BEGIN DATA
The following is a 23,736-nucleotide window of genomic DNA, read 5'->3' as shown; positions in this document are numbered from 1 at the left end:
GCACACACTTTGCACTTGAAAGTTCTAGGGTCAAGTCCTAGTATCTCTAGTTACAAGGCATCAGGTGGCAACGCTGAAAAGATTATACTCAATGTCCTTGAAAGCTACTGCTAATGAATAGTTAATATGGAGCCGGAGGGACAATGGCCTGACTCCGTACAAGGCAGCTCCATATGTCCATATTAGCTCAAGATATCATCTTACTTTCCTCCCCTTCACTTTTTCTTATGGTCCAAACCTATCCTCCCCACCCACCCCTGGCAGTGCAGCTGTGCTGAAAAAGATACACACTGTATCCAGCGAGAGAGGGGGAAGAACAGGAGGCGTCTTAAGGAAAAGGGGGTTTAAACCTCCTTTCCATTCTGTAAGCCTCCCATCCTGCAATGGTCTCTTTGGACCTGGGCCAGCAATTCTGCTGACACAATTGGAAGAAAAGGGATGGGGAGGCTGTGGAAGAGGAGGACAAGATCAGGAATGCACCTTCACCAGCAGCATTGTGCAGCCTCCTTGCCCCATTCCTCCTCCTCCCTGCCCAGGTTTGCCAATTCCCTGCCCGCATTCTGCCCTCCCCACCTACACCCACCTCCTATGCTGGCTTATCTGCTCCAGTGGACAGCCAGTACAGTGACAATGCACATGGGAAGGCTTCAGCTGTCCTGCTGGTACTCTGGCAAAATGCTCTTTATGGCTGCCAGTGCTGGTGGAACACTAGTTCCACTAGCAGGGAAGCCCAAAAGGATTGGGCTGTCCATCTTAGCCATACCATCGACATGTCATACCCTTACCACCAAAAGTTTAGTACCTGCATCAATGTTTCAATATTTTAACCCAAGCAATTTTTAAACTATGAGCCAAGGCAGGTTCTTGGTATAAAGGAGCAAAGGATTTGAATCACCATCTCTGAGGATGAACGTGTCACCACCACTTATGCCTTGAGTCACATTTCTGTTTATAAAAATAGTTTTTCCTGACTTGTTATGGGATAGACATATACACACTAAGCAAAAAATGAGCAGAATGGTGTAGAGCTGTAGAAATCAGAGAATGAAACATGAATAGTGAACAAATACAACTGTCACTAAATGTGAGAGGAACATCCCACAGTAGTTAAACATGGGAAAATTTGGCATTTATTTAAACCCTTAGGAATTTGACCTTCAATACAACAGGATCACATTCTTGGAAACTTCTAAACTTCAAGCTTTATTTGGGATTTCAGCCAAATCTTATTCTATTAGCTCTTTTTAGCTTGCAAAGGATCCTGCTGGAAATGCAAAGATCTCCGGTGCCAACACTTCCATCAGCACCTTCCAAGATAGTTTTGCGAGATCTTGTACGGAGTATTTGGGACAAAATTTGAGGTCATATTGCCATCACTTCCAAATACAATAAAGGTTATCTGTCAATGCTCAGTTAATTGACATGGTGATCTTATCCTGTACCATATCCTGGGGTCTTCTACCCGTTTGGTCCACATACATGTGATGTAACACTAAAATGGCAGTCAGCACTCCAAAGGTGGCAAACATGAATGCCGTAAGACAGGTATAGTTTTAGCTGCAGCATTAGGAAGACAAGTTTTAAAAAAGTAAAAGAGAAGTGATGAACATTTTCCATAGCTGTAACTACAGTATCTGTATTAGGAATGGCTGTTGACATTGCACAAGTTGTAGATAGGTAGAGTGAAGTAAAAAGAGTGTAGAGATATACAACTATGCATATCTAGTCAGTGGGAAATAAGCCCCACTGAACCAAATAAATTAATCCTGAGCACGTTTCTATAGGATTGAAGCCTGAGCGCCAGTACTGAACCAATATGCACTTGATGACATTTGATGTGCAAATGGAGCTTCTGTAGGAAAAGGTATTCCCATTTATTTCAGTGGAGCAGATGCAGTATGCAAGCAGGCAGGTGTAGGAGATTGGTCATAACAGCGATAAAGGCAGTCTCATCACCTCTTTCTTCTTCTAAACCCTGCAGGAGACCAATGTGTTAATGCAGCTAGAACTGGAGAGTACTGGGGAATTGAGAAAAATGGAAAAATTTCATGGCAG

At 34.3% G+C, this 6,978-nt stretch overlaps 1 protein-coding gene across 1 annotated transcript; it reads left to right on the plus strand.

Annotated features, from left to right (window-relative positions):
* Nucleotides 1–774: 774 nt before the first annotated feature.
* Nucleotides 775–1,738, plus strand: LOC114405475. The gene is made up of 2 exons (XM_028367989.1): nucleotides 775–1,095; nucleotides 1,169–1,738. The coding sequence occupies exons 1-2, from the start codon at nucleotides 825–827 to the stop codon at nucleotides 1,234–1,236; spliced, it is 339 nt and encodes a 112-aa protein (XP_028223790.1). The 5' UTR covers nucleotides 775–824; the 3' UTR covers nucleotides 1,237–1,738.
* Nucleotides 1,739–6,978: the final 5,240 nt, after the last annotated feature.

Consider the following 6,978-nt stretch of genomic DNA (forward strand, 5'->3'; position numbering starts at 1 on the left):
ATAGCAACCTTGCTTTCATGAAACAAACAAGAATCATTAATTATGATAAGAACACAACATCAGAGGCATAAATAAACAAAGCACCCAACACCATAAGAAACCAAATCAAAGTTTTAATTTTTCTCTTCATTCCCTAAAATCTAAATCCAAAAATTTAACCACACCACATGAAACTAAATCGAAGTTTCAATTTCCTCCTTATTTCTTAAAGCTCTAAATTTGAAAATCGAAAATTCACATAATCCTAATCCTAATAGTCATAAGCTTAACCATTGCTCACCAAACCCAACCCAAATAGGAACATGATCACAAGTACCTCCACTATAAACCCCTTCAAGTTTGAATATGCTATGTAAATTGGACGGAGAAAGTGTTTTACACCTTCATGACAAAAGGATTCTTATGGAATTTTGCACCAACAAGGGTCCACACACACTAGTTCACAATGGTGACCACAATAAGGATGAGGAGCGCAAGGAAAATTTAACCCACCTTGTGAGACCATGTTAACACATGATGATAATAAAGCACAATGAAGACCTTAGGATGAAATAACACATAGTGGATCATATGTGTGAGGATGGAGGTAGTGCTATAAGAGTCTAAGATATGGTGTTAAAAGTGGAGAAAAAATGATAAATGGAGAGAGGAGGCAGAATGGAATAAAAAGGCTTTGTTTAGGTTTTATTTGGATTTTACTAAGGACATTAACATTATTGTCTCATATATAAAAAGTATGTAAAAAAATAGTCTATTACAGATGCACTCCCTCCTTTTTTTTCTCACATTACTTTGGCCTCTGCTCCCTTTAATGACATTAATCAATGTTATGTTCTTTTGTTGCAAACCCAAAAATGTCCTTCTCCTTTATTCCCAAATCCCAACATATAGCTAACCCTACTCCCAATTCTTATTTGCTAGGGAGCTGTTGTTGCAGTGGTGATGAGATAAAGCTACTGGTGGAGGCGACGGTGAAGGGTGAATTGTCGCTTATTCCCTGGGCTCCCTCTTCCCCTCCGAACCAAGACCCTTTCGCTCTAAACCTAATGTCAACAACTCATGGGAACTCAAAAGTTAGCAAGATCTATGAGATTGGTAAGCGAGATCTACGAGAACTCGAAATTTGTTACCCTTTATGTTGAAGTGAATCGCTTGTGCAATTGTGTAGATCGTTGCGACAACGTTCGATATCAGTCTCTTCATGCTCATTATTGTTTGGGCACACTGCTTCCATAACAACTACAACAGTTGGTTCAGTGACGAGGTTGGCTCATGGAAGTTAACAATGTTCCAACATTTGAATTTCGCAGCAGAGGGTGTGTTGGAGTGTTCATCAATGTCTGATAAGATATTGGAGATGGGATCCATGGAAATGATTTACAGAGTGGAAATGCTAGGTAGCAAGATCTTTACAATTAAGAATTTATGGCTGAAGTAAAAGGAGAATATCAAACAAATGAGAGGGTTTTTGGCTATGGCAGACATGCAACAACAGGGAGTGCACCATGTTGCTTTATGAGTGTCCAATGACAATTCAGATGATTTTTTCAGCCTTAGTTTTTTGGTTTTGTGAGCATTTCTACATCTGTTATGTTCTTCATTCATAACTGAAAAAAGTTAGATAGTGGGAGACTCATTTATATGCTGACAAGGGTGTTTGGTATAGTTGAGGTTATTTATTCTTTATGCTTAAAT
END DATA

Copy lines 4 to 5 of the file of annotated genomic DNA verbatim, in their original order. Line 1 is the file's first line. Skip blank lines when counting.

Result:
Annotated features, from left to right (window-relative positions):
* Nucleotides 1–774: 774 nt before the first annotated feature.